Yom Kippur

The Talmud says that Yom Kippur is one of the two best days in the Jewish calendar, the other respectively being Tu B’AV (Taanit 26b). The main reason why this may be, is that one has the opportunity to atone for past transgressions, especially between man to G-d desecrations. In fact Yom Kippur atones for many transgressions (Keritot 7).


However if one wants to atone for transgressions done against a fellow man, they need to go as far as begging with an apology and may even have to correct the transgression that may have taken place against his fellow through financial means. The Talmud teaches us that if one damaged his friend’s property, although one compensates him for the damage he has caused him, the one who caused the damage is not forgiven until he asks forgiveness from the damaged party (Bava Kama 92a).


Yom Kippur is a day in which one does not perform any of the labor one is also not allowed to perform on Shabbat. Additionally one is not allowed to eat or drink on this day. One is not allowed to wear leather shoes on this day as well as not being allowed to wash many parts of the body and to anoint themselves with oil (Yoma 8:1 Mishna (Yoma 73b)). It is a day that married couples should refrain from having relations.


One spends the majority of the day in the Synagogue, the ‘Kol Nidrei’ evening prayer for Yom Kippur comprises also of Selichot, as well as Vidduy (confessions). It is customary after the service to learn the Mishna section of ‘Yoma,’ as this very much details the procedure of the Yom Kippur service in the days of the Temple.


The next day, also comprises of Selichot, as well as Morning, Mussaf and Mincha services.

During the morning service of Yom Kippur we recite sections of Parshat Acharei Mot (Vayikra 16:1-34). This parshah discusses the service done by the Kohen Gadol on the holiest day of the year, Yom Kippur, also known as the Day of Atonement.

This reading relates how a Kohan may not enter the Mikdash unnecessarily, after mentioning what happened to Nadav and Avihu.

Much preparation was made before the Yom Kippur service in the days of the Temple; the most important service would be of the Kohen Gadol, going into the Holy of Holies. On Erev Yom Kippur the sages would instruct and teach the Kohen Gadol what he would be doing the following day in the most precise manner. On the night of Yom Kippur itself, the Kohen Gadol was to stay up the whole night, reading various chapters from the Tanach (including the books of Daniel, Chronicles and Ezra), as this was a time for atonement, the Kohen Gadol was utilizing his time absorbing in Torah.

The Yom Kippur service was huge, starting off with the daily morning service, then the high priests Mincha offering, then the Mussaf of Yom Kippur, then the first confession. The Yom Kippur service progressed with a service featuring a lottery; two identical goats were brought and two lots were drawn, one of Azazel and the other to Hashem (Vayikra 16:8). The goat that was selected to Hashem was to be a sacrifice to Hashem, and the goat selected for ‘Azazel,’ would be thrown off a cliff in the wilderness.

The Yom Kippur Service progressed with the slaughtering of the Kohen Gadol's bullock and then the main part of Yom Kippur, the service in the Holy of Holies, where the Kohen Gadol would go in and then after carrying out a ketoret service, he would go into the Kodesh section and beseech Hashem for forgiveness in behalf of the Jewish nation. If the Kohen Gadol and the people were not worthy it could mean the death of the Kohen Gadol.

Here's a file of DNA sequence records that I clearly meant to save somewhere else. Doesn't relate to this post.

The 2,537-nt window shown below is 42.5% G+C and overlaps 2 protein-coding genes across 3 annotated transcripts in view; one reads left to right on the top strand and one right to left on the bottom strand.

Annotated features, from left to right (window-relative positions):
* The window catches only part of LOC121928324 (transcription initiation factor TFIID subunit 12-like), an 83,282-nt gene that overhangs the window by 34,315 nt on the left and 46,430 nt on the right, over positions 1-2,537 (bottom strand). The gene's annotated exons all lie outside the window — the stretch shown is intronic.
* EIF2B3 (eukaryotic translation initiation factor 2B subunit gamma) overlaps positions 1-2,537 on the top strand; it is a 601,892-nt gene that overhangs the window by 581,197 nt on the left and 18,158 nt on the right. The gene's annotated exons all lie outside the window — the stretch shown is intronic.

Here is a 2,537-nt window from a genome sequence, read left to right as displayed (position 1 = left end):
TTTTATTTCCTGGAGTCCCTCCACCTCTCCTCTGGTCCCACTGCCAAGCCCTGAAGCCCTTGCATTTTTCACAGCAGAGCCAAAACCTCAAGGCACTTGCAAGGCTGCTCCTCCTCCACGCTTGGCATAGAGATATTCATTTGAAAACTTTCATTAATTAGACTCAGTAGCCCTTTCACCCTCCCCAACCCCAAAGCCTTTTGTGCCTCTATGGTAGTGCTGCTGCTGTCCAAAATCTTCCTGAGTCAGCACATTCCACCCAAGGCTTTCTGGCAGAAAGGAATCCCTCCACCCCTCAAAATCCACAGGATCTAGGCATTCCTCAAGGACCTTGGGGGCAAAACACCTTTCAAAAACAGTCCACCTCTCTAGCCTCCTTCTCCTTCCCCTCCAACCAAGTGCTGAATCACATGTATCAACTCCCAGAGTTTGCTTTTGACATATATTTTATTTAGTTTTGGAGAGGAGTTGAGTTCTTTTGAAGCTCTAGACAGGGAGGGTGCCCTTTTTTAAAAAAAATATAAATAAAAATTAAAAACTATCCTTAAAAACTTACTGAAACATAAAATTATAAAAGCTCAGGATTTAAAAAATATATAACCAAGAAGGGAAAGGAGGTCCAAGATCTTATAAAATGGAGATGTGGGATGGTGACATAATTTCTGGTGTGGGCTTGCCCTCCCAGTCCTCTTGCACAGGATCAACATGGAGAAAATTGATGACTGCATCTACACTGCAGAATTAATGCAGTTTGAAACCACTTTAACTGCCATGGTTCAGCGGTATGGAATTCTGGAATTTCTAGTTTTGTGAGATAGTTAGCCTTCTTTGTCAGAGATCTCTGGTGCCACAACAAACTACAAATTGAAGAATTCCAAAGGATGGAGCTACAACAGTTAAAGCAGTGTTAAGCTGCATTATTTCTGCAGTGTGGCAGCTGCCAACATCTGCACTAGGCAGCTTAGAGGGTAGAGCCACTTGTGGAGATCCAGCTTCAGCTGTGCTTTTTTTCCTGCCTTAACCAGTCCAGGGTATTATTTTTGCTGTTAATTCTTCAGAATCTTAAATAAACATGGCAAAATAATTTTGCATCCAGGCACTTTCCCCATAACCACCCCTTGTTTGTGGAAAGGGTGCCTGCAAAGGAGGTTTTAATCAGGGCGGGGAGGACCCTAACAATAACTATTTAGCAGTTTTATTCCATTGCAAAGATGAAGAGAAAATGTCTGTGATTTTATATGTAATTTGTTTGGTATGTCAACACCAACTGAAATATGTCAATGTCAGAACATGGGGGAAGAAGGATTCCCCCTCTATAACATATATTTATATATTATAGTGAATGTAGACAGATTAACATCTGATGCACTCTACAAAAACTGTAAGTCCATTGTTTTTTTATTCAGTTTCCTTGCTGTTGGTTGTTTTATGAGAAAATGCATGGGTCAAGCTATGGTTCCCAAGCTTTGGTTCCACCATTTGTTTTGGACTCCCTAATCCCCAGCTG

During the 410 year era of the First Temple there were 18 Kohen Gadolim and in the 420 year era of the second Temple, there was a whopping 300 Kohen Gadolim (Yoma 9a)! The position of High priest became some what corrupt during the Second Temple era, very much reflected by the fact so many of them died in the Yom Kippur service as they were not worthy of the position.

Next up, the Kohen Gadol would sprinkle the blood of his Bullock, then he would slaughter the goat to Hashem, sprinkle the goats blood and then sprinkle the blood of the sacrifices onto the dividing curtain and the Golden Alter (Shemot 30:1/10), after pushing the goat off cliff in the woldreness, the rest of the Mussaf service was carried out, the Kohen Gadol read from the Torah, there was the offering of the Rams, burning of the inner organs, the daily incense (Vayikra 16:12) and concluded by the Kohen Gadol's daily Mincha offering.

Yom Kippur is a day of fasting and abstention of work. It was on the day of Yom Kippur that Moshe came down from heaven after his third stay there with the second set of tablets and G-d forgave the Jewish people from the sin of the Golden Calf (Shabbat 88b).

Also we will be reading the book of Jonah as the Haftorah, featuring the famous story of Jonah and the Whale (Jonah 1:1- 4:11). Jonah was given a command by Hashem to persuade the community of Ninveh to repent from their huge transgression they were committing (Sanhedrin 61), however as many were gentiles, he was worried that if they would repent, it would bring a prosecution against the Jewish people if they would successfully repent.

Jonah initially refused, in retribution, a whale swallowed up Jonah for three days, while inside the belly of the whale Jonah repented and ultimately came out alive from the whale and brought the whole city to repent. From this story we learn how important it is for one to repent at the first possible opportunity to do so.

Hope you all have a meaningful fast, this Dvar Torah is dedicated for a Bracha (Blessing) for Moshe Ben Yael Leah, so that he will grow up to become very great in Torah and a very good person, with countless of righteous descendants and descendants of descendants, please everyone pray that this will happen!